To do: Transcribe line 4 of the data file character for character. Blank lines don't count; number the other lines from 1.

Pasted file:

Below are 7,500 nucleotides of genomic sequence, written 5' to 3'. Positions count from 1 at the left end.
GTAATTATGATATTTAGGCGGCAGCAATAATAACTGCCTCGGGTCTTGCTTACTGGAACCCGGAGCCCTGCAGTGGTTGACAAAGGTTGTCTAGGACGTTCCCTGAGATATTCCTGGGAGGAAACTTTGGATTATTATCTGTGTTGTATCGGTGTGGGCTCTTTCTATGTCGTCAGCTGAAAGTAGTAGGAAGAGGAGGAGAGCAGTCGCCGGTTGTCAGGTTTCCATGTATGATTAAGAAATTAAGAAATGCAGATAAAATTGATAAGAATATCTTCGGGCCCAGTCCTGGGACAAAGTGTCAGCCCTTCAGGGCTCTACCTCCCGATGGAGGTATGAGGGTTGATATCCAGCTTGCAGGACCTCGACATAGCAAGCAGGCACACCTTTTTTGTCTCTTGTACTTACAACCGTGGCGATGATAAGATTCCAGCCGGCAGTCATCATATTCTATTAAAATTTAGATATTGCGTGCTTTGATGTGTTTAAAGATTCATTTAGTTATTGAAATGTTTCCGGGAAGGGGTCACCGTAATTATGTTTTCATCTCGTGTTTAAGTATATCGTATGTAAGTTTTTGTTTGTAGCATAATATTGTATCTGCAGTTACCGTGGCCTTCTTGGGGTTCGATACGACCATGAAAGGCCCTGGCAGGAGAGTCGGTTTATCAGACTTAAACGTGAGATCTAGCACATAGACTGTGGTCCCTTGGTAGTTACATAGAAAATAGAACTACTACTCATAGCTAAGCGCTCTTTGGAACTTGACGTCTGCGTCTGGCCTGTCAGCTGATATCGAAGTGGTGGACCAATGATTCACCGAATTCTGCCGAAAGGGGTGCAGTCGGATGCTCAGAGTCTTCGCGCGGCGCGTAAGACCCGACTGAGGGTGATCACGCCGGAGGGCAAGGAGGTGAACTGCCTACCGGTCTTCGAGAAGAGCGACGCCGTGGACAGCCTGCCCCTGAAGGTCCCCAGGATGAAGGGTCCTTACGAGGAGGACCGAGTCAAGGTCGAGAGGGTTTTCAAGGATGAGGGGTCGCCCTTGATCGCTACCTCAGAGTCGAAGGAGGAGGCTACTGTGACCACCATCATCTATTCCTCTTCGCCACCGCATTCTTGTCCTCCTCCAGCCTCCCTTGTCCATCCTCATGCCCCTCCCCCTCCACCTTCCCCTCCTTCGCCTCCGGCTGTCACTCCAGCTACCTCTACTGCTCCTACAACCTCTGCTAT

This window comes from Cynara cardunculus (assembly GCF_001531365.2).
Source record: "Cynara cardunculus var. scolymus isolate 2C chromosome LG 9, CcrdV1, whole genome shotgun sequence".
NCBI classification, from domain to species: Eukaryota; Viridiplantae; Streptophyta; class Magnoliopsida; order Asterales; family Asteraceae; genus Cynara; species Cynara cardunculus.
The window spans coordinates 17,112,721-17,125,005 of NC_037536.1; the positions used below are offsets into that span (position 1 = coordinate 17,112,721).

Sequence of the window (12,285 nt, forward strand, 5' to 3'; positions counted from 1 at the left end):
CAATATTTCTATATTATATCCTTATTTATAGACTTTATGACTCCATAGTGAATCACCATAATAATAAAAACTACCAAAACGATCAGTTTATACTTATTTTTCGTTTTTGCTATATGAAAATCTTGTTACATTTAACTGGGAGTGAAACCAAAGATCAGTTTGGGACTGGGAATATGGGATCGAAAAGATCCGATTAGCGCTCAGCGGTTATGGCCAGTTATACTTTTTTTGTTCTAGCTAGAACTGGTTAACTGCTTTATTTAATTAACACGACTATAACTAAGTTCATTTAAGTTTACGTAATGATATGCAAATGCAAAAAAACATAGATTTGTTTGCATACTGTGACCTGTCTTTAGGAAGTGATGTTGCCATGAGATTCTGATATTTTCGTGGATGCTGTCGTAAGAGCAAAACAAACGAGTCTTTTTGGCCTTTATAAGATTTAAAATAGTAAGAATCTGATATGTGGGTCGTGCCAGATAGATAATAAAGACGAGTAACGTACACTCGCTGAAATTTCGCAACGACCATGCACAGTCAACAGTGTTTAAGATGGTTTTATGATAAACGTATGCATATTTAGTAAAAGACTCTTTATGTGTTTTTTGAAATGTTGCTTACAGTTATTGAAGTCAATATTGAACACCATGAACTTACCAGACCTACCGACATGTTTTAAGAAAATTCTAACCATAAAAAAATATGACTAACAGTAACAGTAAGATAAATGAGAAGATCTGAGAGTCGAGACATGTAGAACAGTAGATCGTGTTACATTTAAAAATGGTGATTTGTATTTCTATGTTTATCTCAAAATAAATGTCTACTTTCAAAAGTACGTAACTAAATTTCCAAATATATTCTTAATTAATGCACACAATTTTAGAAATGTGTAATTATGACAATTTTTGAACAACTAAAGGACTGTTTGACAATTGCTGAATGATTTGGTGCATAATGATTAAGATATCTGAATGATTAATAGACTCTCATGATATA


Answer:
Source record: "Cynara cardunculus var. scolymus isolate 2C chromosome LG 9, CcrdV1, whole genome shotgun sequence".